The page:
The 19th Bradford International Film Festival (‘BIFF’) runs from 11-21 April in partnership with Virgin Media on the three screens of the National Media Museum and at various other venues around Bradford (and at the Hebden Bridge Picturehouse, Hyde Park in Leeds and Otley Courthouse). The festival website carries all the information you need to plan your visit and this year the festival seems to have expanded even more. There is far too much on offer for us to cover in detail, so we’ll just be concentrating on a few strands. You can get a flavour of past festivals from the BIFF tags on this blog. Bradford’s major components remain in place with a focus on British cinema guests and gala films, (Michael Winterbottom’s Paul Raymond biopic The Look of Love opens the festival), the Uncharted States of America strand and the European New Features competition introduced last year. Guests include the Dodge Brothers and Neil Brand accompanying the Russian silent The Ghost That Never Returns (USSR 1929), comedian Aidan Goatley and Adam Buxton on’The Evolution of Music Video’. Tom Courtenay is the Special Guest for a Lifetime Achievement Award and a 50th anniversary screening of Billy Liar as part of a series of events celebrating Bradford as the first UNESCO City of Film.
Other strands include the New Features programme which this year appears to have a significant element of documentary films from around the world alongside new films from Olivier Assayas, Bernardo Bertolucci and Susanne Bier. Bradford After Dark is the horror strand and there are tributes to Stan Brakhage and avant-garde artists from ‘sixpackfilm’ in Austria. The director in the spotlight this year is the Russian Alexey Balabanov with three films. The programme describes him as ‘Russia’s maverick maestro’ (all three films are ’18 Certificate’). Alongside the Family Fun Fun Days of Tom & Jerry cartoons and the Shine Shorts programme is for us the most exciting programme of the lot, the ‘Happy Birthday, India Cinema‘ selection of screenings ranging from the surviving footage of the first Indian feature, Raja Harishchandra in 1913, to a UK première of a new independent film, Mumbai’s King from 2012.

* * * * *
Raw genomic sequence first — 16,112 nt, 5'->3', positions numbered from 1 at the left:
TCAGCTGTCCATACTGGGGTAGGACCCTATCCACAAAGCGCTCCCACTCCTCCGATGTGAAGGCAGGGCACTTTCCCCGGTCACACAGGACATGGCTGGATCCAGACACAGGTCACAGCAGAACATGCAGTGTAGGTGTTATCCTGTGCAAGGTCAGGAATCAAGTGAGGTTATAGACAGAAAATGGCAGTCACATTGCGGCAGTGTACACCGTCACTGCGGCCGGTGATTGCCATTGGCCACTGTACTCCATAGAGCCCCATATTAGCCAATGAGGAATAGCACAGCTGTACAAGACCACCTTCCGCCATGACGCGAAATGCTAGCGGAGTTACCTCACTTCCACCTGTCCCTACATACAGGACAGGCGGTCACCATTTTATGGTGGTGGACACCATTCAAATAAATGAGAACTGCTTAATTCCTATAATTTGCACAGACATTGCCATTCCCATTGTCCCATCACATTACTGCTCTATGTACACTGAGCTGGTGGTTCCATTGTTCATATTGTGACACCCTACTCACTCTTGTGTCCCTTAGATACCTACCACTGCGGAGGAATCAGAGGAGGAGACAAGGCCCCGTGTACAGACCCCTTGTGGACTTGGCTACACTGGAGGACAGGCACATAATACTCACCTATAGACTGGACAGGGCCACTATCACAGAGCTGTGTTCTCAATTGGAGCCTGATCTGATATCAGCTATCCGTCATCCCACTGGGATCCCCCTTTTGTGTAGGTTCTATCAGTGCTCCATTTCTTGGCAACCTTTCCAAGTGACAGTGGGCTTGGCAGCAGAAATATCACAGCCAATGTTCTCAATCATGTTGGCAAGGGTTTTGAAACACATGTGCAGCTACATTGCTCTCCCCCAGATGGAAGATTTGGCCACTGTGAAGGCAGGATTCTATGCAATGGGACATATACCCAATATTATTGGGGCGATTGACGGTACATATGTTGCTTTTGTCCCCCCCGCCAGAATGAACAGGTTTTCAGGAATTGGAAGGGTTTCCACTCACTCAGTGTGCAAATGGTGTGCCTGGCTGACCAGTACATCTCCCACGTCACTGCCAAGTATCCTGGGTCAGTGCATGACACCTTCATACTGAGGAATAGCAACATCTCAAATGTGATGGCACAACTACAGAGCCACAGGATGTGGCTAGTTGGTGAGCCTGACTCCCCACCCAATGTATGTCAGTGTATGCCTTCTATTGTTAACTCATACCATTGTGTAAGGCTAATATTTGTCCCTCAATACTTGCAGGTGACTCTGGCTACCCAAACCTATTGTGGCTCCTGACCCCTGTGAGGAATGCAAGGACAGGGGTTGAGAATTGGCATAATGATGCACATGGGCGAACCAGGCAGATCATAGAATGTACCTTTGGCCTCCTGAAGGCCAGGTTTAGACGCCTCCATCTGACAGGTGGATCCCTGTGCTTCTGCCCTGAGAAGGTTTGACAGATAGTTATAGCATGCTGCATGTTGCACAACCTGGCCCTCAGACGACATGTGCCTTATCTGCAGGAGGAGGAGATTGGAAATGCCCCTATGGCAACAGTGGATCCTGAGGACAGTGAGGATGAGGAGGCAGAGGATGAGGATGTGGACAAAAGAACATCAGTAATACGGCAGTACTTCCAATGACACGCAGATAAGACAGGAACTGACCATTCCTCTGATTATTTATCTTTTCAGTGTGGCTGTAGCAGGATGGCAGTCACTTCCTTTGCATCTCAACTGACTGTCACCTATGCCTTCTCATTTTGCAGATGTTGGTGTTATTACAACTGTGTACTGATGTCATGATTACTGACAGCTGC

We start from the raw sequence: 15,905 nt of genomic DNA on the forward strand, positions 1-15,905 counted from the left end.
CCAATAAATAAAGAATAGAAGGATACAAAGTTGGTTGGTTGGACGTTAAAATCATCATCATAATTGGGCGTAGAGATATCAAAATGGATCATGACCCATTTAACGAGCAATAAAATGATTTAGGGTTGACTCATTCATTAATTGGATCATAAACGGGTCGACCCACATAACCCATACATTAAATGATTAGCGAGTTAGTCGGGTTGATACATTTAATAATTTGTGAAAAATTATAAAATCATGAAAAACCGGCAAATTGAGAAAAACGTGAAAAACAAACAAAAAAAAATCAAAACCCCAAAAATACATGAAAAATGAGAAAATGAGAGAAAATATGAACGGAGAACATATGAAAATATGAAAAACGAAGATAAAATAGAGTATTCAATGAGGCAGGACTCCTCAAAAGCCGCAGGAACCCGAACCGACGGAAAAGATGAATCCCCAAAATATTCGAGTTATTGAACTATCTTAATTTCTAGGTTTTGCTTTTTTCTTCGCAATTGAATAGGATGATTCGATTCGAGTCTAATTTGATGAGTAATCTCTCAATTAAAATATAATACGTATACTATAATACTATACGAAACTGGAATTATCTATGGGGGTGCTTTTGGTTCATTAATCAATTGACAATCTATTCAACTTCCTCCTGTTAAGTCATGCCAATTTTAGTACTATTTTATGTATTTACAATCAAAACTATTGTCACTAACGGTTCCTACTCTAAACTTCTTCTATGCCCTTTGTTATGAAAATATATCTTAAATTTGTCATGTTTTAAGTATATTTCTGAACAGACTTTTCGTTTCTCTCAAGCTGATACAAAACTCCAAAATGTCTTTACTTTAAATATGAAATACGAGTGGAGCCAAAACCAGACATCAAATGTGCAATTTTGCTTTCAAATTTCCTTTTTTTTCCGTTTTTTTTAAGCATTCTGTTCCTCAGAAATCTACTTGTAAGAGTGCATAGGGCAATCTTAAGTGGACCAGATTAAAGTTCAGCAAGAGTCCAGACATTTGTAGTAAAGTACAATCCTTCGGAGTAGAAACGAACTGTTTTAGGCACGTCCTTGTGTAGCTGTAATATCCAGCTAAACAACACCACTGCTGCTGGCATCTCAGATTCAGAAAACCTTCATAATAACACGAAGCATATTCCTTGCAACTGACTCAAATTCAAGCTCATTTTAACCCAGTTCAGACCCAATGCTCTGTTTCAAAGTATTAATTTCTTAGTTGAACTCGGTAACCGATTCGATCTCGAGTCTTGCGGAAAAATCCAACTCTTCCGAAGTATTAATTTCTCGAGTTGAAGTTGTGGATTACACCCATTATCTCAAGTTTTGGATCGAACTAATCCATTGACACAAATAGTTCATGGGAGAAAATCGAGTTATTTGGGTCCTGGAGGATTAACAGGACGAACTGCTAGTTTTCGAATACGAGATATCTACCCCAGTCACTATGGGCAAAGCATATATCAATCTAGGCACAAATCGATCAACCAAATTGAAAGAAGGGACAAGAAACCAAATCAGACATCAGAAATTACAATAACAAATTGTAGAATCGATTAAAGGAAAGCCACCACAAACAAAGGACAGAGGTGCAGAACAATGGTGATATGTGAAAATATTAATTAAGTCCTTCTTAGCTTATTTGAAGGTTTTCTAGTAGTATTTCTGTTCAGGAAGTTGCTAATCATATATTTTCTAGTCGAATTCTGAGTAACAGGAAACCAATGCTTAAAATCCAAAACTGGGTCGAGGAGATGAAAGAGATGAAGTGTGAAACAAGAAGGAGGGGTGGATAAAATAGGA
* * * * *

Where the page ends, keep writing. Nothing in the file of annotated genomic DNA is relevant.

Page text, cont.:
The Filmmakers’ Weekend, presented in conjunction with the Northern Film School at Leeds Metropolitan University, runs over 20-21 April with special guests Menelik Shabazz and Simon Beaufoy. The Widescreen Weekend, a major international event in its own right, has now been separated from the main festival and will take place over the weekend of April 26-29. This year is the 60th anniversary of CinemaScope (our favourite format) and the weekend will see a screening, in a new 35mm print, of the first ‘Scope film released in the UK, How to Marry a Millionaire – with Betty Grable, Marilyn Monroe and Lauren Bacall (sigh!).
We’ll be focusing on the Indian Cinema strand and the European features competition and then fitting in what else we can around them. It’s going to be a busy 10 days of non-stop screenings – and blogging. Can’t wait. See you there!